Malaysian environmentalists are voicing concern over the government's experiment to use genetically modified mosquitoes to fight dengue fever.
The Malaysian government announced on Wednesday that it had released about 6,000 of the mosquitoes into a forest over the past 2 weeks.
Dengue fever spreads through female mosquitoes and can cause high fever and even death. No vaccine or treatment are currently available.
The genetically engineered male mosquitoes, which were developed jointly by the Malaysian government and a British firm, are designed to mate with females and produce to no offspring or ones with shorter lives, thus reducing the insects' population.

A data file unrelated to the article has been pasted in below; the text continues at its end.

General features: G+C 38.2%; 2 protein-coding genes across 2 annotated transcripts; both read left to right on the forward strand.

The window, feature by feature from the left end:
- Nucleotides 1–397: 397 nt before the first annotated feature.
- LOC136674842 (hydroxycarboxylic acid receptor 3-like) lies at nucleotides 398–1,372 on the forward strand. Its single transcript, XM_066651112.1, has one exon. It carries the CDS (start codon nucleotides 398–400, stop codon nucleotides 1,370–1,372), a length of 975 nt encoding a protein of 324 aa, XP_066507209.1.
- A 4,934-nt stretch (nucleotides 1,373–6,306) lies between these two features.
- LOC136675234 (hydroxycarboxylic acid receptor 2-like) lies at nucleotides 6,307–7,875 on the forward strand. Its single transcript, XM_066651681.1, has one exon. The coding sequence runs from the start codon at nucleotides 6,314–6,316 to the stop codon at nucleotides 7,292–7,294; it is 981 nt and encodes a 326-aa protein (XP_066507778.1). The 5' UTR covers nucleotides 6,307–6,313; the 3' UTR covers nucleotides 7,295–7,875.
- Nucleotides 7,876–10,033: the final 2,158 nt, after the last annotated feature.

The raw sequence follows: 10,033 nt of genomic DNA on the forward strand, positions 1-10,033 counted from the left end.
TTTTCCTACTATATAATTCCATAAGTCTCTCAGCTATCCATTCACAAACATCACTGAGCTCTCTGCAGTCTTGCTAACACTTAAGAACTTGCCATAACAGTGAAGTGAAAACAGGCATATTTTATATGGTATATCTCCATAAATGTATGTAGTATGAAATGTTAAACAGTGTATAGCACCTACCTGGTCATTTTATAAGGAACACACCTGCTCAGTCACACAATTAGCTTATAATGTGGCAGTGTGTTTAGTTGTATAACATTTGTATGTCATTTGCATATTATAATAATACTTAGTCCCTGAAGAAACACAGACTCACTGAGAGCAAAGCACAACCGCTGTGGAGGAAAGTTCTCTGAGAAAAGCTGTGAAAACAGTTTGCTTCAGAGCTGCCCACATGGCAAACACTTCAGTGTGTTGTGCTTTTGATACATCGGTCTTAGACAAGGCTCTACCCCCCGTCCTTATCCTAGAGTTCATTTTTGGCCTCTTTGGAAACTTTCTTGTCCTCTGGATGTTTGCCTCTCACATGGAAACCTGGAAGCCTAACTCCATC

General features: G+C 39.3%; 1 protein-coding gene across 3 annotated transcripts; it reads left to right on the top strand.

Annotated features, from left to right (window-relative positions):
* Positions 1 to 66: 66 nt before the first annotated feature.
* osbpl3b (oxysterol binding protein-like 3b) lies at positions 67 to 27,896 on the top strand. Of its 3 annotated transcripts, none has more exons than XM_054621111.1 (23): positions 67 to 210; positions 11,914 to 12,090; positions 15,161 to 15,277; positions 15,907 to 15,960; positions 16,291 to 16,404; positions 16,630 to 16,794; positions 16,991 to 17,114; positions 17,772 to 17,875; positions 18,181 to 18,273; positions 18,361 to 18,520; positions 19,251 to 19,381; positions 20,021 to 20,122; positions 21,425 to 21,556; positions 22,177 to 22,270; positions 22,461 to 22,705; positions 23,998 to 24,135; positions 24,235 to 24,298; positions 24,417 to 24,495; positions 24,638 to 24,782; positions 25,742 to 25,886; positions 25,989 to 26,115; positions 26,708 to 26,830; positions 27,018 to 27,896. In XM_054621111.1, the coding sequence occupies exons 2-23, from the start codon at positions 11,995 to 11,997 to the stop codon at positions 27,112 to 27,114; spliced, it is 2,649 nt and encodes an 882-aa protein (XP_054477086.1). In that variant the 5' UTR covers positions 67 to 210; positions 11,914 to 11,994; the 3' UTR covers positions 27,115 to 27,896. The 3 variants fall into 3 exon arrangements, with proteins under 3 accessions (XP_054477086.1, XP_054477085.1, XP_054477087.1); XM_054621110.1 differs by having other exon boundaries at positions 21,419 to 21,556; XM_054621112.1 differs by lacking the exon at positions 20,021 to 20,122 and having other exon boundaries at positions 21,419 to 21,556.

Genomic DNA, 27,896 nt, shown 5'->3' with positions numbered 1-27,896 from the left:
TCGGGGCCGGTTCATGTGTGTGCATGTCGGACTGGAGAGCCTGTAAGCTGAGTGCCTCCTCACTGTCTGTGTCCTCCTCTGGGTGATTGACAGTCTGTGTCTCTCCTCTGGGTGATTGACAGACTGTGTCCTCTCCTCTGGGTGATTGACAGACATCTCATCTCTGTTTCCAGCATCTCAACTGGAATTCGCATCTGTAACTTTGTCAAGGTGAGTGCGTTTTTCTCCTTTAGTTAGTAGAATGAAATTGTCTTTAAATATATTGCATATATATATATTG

The government plans to examine how the mosquitoes adapt to the natural environment as well as practical applications.
In Malaysia, dengue fever has spread mostly in urban areas in recent years, killing 134 people in 2010 alone.
But environmentalists say the experiment could have unforeseen consequences, if a large number of the mosquitoes are released.